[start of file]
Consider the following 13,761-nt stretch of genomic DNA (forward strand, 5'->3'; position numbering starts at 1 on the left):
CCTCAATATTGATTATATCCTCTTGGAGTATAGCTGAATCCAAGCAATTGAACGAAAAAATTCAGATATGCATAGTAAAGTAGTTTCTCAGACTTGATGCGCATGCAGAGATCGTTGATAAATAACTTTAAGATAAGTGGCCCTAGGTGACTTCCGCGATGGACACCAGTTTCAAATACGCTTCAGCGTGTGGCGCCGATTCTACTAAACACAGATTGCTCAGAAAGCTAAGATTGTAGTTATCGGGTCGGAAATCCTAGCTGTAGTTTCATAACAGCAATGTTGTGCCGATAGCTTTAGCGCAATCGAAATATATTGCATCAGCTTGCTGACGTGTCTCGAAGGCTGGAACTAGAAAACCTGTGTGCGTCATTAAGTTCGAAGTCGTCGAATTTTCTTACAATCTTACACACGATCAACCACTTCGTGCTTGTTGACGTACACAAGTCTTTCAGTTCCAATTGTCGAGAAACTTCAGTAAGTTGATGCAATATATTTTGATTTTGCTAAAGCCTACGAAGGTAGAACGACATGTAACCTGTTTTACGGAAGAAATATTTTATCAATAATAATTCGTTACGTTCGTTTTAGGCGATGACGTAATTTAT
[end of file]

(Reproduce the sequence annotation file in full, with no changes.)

Consider the following 13,761-nt stretch of genomic DNA (forward strand, 5'->3'; position numbering starts at 1 on the left):
CCTCAATATTGATTATATCCTCTTGGAGTATAGCTGAATCCAAGCAATTGAACGAAAAAATTCAGATATGCATAGTAAAGTAGTTTCTCAGACTTGATGCGCATGCAGAGATCGTTGATAAATAACTTTAAGATAAGTGGCCCTAGGTGACTTCCGCGATGGACACCAGTTTCAAATACGCTTCAGCGTGTGGCGCCGATTCTACTAAACACAGATTGCTCAGAAAGCTAAGATTGTAGTTATCGGGTCGGAAATCCTAGCTGTAGTTTCATAACAGCAATGTTGTGCCGATAGCTTTAGCGCAATCGAAATATATTGCATCAGCTTGCTGACGTGTCTCGAAGGCTGGAACTAGAAAACCTGTGTGCGTCATTAAGTTCGAAGTCGTCGAATTTTCTTACAATCTTACACACGATCAACCACTTCGTGCTTGTTGACGTACACAAGTCTTTCAGTTCCAATTGTCGAGAAACTTCAGTAAGTTGATGCAATATATTTTGATTTTGCTAAAGCCTACGAAGGTAGAACGACATGTAACCTGTTTTACGGAAGAAATATTTTATCAATAATAATTCGTTACGTTCGTTTTAGGCGATGACGTAATTTAT